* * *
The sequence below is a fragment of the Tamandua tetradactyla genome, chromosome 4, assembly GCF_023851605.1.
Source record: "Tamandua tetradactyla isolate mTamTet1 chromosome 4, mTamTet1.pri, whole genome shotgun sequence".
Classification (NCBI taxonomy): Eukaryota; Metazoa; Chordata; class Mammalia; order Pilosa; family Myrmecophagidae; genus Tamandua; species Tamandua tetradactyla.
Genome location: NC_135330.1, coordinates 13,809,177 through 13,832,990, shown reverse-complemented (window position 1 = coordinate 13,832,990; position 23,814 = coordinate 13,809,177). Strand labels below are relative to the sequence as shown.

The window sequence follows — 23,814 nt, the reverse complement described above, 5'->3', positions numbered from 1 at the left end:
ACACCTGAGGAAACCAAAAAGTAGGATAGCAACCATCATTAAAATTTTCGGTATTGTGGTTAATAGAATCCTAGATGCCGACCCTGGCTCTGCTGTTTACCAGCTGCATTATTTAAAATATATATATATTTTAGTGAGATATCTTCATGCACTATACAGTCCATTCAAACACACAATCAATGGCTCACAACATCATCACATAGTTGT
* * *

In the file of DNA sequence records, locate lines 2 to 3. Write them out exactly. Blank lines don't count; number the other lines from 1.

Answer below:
Source record: "Tamandua tetradactyla isolate mTamTet1 chromosome 4, mTamTet1.pri, whole genome shotgun sequence".
Classification (NCBI taxonomy): Eukaryota; Metazoa; Chordata; class Mammalia; order Pilosa; family Myrmecophagidae; genus Tamandua; species Tamandua tetradactyla.